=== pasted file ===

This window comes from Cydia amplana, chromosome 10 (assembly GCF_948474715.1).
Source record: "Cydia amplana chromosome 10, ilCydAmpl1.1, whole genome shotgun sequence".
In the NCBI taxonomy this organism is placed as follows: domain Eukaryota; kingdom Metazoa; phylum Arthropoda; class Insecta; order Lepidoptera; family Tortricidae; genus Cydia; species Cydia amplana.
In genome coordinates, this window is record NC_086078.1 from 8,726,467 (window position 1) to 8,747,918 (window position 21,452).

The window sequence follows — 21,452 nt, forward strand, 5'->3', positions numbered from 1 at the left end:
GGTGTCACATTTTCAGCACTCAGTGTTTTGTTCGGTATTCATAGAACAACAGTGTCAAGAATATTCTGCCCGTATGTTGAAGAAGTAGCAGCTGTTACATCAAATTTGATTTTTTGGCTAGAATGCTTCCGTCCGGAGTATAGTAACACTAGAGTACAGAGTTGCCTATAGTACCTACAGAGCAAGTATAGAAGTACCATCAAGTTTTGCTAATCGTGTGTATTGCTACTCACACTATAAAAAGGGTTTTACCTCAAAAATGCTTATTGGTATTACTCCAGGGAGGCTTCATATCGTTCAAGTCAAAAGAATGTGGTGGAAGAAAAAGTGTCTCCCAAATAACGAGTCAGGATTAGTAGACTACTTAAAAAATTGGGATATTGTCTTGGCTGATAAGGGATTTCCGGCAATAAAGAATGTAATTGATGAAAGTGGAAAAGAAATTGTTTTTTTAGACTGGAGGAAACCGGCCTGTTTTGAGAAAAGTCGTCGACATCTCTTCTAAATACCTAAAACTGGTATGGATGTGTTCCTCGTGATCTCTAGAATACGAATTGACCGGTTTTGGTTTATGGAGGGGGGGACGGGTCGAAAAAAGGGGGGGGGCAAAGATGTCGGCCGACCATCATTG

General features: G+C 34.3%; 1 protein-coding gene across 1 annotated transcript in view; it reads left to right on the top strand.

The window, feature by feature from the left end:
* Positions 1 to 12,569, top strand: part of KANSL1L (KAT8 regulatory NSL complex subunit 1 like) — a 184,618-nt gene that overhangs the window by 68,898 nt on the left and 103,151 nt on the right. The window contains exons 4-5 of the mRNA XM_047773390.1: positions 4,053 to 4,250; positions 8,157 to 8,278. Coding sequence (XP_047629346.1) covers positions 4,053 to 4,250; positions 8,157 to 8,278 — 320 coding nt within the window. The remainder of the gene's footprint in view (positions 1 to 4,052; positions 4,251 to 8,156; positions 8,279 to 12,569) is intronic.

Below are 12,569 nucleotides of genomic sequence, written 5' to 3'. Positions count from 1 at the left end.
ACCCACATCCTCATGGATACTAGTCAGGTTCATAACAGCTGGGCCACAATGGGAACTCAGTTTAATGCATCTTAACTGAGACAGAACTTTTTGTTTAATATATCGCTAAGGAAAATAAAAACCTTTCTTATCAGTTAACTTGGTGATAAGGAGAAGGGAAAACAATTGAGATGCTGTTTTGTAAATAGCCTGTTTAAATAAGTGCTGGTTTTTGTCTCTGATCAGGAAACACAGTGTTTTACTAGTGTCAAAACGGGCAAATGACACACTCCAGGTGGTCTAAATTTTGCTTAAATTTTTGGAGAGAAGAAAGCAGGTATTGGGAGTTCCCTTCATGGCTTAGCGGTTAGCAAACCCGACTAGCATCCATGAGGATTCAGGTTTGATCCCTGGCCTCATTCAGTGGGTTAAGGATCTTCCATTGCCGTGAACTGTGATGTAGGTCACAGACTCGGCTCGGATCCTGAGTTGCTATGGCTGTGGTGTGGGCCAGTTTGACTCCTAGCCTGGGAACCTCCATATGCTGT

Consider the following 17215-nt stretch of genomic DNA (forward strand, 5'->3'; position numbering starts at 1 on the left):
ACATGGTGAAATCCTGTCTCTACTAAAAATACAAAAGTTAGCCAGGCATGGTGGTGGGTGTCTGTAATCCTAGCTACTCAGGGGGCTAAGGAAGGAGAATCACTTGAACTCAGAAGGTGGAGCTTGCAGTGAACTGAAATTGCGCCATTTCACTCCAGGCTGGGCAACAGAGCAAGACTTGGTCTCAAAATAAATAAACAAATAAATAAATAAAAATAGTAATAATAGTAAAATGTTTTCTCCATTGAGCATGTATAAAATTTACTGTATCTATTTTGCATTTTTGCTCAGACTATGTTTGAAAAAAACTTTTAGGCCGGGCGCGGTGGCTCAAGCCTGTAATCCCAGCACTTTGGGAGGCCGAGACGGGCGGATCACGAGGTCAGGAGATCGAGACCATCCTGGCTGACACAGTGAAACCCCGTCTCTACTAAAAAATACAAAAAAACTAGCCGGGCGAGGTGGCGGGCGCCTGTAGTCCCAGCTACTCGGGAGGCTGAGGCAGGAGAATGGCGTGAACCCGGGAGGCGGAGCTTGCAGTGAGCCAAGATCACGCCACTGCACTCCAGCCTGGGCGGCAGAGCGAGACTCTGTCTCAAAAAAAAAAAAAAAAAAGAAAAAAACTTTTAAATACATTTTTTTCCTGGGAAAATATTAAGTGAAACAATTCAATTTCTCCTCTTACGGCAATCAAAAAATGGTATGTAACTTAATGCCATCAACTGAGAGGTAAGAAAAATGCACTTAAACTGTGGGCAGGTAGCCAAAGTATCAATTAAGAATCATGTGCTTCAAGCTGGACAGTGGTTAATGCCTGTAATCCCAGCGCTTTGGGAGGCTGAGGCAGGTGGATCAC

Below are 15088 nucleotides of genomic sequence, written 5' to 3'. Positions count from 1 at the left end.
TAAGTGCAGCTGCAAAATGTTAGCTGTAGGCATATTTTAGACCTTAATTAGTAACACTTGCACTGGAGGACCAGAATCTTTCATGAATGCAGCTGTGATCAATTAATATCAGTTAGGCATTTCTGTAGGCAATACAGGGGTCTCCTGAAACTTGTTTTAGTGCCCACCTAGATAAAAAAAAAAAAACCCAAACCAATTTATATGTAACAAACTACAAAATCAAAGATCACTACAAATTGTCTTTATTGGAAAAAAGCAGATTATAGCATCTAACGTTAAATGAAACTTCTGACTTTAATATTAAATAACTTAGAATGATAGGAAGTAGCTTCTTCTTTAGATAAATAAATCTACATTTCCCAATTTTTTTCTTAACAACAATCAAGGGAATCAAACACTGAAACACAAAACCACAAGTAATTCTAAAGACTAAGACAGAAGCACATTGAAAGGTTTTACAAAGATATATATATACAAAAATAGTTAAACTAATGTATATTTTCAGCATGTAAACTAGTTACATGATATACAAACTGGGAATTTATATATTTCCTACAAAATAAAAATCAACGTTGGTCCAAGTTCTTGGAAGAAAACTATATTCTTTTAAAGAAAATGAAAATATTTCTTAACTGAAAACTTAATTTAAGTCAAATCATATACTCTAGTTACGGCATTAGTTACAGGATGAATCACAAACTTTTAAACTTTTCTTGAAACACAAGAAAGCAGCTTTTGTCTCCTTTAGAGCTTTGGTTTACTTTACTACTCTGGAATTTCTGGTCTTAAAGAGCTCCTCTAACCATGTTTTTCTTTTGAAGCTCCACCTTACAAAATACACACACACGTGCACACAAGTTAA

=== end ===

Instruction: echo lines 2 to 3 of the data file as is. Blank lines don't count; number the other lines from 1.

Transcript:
Source record: "Cydia amplana chromosome 10, ilCydAmpl1.1, whole genome shotgun sequence".
In the NCBI taxonomy this organism is placed as follows: domain Eukaryota; kingdom Metazoa; phylum Arthropoda; class Insecta; order Lepidoptera; family Tortricidae; genus Cydia; species Cydia amplana.